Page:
The central question running throughout the book is: what would happen if women ruled the world? Alderman tests her female characters, from various backgrounds and classes, by giving them power and they all abuse it. The book does not have a linear narrative. It is actually told via a male historian with snippets from museums and other artifacts. There is a lot to unpack from this book from it's unique narrative structure to how we define power with male characteristics such as aggression. Along with power, the concept of freedom should also have been explored. I would have loved to learn more about the world building as we are not told when this story takes place, however social media such as Facebook and Reddit are constantly referenced. I would have also loved to see a wider, diverse cast of characters too. The author attempts to take her narrative globally but it only occurs on the book's periphery. What personally bothered me is the author's stereotypical assumptions of "oppressed" Muslim women who spontaneously go from cloaked individuals to being in a "Girls Gone Wild" video.
  The Power is a difficult book that will stick with you long after you read it. It is an intense read that I could only read in small snippets. It very much reminded me of The Handmaid's Tale with its shocking premise, but as it did with the other book, I was left cold and disconnected with its characters.

Rating: 3.5 stars

Words of Caution: There is strong language throughout the novel, scenes of violence such as sexual abuse and graphic depictions of sexual assault. Recommended for mature teens and adults only.

If you like this book try: The Handmaid's Tale by Margaret Atwood, Future Home of the Living God by Louise Erdrich
Rummanah Aasi
Description: Pat O'Toole has always idolized his older brother, Coop, right up until the day Coop ran away from their home just outside Washington, D.C. Now, a year later, he has received a package containing a digital voice recorder and a cryptic message from his brother, which will lead Pat on a strange and dangerous journey to the mysterious Community living beneath the streets of New York.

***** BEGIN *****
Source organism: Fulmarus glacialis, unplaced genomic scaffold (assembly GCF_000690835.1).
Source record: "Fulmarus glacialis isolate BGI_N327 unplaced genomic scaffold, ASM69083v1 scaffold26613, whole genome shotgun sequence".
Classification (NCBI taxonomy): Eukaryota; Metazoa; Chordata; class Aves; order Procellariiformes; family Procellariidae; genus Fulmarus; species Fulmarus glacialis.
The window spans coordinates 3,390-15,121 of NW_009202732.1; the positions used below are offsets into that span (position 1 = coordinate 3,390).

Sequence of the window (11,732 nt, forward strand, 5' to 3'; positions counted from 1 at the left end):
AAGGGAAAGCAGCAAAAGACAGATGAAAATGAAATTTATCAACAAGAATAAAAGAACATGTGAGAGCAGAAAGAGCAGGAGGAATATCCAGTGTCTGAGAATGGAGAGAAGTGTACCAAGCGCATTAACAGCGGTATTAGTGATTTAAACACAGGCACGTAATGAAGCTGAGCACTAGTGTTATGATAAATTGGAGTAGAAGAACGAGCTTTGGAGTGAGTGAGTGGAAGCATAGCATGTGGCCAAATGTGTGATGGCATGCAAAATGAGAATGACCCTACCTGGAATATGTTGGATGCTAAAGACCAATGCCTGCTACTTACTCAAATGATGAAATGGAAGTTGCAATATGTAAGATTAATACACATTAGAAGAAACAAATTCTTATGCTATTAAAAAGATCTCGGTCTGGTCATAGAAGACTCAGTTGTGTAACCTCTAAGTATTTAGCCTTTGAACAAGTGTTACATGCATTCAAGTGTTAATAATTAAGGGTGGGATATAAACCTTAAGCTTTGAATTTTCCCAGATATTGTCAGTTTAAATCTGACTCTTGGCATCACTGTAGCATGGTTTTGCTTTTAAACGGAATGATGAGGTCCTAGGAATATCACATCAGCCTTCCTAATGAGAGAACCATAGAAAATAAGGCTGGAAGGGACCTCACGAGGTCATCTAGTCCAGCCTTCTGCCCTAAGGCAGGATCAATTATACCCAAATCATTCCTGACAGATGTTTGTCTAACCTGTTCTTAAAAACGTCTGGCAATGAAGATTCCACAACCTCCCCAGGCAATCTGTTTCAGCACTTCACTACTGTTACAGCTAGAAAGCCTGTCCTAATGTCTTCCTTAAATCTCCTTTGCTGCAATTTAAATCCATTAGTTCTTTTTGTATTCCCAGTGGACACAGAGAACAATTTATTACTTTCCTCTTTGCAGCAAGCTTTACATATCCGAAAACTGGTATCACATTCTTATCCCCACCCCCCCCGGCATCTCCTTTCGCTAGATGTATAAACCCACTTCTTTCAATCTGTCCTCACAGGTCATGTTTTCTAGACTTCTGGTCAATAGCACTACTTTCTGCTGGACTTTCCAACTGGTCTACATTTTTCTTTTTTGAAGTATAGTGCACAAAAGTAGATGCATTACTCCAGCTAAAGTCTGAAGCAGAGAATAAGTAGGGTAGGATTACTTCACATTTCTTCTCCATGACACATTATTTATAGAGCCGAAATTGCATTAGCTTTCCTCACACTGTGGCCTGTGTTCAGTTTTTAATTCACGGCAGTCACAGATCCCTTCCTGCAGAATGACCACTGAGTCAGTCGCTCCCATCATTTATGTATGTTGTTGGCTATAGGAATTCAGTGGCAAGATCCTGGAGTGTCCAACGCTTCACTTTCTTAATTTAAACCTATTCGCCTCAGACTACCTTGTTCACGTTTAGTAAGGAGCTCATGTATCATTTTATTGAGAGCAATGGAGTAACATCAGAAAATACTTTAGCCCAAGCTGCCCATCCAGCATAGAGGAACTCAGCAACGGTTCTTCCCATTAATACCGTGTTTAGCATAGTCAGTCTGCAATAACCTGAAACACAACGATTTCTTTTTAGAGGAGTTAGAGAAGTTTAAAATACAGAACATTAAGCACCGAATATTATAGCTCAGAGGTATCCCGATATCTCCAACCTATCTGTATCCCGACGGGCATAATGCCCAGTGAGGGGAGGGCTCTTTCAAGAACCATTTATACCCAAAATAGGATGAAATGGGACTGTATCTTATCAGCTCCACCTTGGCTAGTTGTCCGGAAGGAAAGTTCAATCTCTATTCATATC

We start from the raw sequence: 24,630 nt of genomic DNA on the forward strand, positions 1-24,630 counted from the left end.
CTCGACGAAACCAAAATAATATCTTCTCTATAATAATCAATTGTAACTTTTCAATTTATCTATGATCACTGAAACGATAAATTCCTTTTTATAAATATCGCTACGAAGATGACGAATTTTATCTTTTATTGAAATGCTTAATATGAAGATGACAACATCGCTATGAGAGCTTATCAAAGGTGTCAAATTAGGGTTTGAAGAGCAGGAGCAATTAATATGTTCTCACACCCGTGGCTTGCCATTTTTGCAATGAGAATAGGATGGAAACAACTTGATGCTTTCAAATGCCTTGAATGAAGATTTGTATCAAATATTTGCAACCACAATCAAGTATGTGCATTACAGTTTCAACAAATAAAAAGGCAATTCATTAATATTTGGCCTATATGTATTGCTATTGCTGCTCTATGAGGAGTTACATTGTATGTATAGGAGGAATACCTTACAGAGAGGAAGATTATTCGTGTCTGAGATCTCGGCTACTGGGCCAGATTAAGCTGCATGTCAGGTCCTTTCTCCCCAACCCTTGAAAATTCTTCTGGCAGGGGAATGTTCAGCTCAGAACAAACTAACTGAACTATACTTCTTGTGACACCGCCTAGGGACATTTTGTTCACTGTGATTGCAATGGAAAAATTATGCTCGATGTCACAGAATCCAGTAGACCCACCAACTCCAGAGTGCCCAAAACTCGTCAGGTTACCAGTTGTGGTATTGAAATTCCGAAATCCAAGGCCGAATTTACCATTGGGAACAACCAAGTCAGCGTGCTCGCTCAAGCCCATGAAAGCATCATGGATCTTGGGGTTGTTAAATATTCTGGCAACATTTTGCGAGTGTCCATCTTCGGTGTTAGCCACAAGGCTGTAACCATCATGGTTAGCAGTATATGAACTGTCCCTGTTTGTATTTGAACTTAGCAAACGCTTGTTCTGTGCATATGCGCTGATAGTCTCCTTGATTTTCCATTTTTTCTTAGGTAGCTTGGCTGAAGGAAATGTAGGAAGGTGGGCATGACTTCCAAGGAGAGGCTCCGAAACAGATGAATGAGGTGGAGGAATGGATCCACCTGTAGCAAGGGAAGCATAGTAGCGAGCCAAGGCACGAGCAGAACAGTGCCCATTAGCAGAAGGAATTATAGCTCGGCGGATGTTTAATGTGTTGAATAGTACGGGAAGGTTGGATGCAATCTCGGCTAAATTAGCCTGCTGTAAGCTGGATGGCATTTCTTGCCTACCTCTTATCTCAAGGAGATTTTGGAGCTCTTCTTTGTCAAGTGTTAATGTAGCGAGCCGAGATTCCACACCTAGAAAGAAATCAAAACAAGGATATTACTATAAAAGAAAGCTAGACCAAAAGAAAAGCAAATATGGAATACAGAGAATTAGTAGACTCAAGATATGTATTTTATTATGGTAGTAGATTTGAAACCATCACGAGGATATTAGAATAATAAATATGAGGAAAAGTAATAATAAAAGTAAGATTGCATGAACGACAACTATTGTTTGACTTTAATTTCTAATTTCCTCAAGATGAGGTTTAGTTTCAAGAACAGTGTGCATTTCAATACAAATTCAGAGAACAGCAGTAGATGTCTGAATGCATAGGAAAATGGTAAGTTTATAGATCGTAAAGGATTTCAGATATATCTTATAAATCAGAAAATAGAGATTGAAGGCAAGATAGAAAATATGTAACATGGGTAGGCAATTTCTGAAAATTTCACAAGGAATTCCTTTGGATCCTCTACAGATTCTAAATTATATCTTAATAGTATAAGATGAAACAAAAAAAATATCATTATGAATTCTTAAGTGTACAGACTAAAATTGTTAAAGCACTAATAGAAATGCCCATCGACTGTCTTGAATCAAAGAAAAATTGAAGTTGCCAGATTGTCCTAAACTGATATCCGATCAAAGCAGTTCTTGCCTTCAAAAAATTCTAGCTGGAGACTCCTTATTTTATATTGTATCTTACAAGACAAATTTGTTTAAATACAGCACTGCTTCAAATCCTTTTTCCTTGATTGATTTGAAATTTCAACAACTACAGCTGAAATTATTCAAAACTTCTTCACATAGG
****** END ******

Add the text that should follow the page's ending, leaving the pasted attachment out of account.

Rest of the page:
Review: Beneath is a fast-paced, action packed, and a tightly plotted mystery that incorporates themes of nonconformity and social rebellion. Pat is not surprised when his older brother and best friend, Coop, disappears. Coop has always been quirky: he is an avid tap dancer, collects flashlights, can't drive, won't email, and once dug a tunnel more than a mile long in their Virginia neighborhood before a gas line explosion nearly killed the two of them. After having a one-sided discussion with his parents about his future, Coop decides to leave without saying goodbye to Pat.
   Pat's parents are preoccupied with their breakup, careers, and new romances, so when Pat begins receiving digital voice recordings from Coop, he sneaks away to New York City to find his brother. Clues lead Pat to an alternative society that exists underground, but he soon discovers Coop has been drawn into an exclusive and dangerous group called the Pod. 
  Beneath is a great pick for reluctant readers. Short chapters and the unique narrative style of incorporating digital audio recordings drive both the plot and character development. I also really loved the relationship between Pat and Coop. There are hints of a romance between the charismatic Kate and Coop that is alluded to in the book. The book ends with lots of open ended questions, but I am glad to find out that is the first book in a duology. I do plan on finding on what happens to Pat and Coop in the next book since their safety is not guaranteed.  

Rating: 4 stars

Words of Caution: There is mention of murder and terrorist activities in the book. Recommended for Grades 6 and up.

If you like this book try: Above by Roland Smith, Downsiders by Neal Shusterman
Rummanah Aasi